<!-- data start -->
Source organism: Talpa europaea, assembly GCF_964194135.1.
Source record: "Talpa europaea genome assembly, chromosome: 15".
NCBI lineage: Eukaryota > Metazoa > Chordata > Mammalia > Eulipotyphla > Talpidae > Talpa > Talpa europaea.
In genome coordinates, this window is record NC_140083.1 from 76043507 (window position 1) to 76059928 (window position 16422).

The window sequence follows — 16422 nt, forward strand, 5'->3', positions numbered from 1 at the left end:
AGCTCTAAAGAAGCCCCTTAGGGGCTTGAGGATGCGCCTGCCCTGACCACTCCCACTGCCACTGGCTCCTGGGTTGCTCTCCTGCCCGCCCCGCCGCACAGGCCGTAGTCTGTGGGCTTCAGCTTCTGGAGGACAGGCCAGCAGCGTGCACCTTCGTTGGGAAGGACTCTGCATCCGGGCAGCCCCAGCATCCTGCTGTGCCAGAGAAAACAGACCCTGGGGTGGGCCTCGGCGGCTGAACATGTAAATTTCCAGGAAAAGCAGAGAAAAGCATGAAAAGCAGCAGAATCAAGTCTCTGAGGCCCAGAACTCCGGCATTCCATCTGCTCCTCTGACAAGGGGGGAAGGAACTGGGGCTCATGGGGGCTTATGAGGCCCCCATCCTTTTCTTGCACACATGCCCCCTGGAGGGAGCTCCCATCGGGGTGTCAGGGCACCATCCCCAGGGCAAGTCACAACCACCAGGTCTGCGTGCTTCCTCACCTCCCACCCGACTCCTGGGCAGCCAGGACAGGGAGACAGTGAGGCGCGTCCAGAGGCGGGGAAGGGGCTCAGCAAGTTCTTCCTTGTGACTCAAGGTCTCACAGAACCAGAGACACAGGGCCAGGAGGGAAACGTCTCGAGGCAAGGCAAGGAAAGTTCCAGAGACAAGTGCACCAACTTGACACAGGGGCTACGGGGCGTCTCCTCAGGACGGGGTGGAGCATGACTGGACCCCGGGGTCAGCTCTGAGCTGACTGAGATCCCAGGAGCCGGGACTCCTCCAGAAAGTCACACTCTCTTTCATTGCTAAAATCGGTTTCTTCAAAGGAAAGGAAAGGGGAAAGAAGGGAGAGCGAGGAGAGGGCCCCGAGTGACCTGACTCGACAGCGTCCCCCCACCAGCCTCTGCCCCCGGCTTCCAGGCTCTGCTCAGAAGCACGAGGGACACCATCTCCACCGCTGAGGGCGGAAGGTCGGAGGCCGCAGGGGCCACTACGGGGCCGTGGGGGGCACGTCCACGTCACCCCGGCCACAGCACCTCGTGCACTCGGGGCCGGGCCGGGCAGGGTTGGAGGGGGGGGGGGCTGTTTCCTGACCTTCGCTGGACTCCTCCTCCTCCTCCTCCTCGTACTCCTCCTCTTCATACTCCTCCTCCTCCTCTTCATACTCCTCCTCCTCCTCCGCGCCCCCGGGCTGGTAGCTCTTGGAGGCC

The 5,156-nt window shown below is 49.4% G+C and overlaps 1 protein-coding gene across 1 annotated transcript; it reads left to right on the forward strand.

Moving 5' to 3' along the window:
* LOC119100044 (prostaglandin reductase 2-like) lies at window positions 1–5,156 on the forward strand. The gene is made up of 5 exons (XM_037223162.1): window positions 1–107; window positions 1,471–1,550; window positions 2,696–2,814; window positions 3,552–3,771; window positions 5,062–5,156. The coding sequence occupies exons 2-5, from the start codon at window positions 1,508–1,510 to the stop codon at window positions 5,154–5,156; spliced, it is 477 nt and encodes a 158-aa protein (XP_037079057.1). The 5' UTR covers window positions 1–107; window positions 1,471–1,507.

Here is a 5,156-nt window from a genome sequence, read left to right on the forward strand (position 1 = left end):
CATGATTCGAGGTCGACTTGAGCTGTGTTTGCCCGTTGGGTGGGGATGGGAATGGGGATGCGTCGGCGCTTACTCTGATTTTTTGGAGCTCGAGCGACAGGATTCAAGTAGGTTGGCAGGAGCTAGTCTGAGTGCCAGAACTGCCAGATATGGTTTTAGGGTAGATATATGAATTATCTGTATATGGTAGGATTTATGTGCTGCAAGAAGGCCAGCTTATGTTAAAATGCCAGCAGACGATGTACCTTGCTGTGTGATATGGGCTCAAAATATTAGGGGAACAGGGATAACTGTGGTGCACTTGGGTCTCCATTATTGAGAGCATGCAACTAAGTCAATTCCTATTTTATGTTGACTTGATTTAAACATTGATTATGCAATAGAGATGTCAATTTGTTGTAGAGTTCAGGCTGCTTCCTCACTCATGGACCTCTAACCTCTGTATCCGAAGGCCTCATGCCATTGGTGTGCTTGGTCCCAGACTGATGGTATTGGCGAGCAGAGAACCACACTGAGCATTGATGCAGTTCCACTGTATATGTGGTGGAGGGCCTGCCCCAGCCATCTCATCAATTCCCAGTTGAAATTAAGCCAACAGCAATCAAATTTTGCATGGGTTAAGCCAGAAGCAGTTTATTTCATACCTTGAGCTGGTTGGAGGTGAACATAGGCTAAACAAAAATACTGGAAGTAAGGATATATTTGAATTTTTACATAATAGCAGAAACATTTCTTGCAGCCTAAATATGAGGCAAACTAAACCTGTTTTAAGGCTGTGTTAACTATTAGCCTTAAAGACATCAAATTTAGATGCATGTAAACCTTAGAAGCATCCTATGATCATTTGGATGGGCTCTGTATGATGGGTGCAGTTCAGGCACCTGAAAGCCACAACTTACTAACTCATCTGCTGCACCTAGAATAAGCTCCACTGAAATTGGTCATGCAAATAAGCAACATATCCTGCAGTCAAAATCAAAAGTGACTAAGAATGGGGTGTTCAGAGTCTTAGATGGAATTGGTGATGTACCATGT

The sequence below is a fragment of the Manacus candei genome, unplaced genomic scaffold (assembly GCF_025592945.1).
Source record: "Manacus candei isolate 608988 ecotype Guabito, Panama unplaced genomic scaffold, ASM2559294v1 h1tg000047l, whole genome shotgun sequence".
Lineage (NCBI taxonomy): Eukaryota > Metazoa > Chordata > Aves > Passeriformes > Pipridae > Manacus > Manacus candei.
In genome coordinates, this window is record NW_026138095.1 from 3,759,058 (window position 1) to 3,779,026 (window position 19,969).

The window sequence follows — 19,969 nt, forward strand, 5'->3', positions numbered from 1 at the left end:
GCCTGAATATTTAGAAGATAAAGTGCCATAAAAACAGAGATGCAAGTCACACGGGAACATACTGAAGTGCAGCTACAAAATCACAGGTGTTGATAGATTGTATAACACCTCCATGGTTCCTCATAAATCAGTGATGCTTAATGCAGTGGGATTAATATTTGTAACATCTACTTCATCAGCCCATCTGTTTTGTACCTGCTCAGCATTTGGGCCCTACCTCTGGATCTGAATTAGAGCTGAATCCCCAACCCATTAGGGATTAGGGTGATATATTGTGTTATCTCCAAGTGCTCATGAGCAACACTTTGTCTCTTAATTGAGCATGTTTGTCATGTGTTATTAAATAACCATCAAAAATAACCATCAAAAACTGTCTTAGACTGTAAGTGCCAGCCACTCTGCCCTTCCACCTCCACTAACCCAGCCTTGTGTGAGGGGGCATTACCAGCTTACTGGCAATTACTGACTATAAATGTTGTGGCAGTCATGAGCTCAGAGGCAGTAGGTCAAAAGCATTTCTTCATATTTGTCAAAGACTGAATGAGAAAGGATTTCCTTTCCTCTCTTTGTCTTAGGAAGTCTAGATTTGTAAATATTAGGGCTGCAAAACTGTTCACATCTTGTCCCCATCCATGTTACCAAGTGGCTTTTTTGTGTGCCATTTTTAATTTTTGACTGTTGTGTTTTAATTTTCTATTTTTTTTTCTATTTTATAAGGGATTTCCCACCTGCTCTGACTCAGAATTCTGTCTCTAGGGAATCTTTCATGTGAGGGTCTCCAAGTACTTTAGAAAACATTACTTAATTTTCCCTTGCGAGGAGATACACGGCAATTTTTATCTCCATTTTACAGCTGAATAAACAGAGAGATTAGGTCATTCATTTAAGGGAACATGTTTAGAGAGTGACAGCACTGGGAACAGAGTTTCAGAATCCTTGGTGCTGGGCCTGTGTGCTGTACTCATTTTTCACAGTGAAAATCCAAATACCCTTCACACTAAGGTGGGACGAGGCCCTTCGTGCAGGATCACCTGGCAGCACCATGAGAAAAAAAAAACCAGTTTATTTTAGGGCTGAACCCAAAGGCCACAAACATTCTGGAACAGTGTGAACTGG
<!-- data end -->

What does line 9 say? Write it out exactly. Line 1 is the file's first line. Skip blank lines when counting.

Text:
* LOC119100044 (prostaglandin reductase 2-like) lies at window positions 1–5,156 on the forward strand. The gene is made up of 5 exons (XM_037223162.1): window positions 1–107; window positions 1,471–1,550; window positions 2,696–2,814; window positions 3,552–3,771; window positions 5,062–5,156. The coding sequence occupies exons 2-5, from the start codon at window positions 1,508–1,510 to the stop codon at window positions 5,154–5,156; spliced, it is 477 nt and encodes a 158-aa protein (XP_037079057.1). The 5' UTR covers window positions 1–107; window positions 1,471–1,507.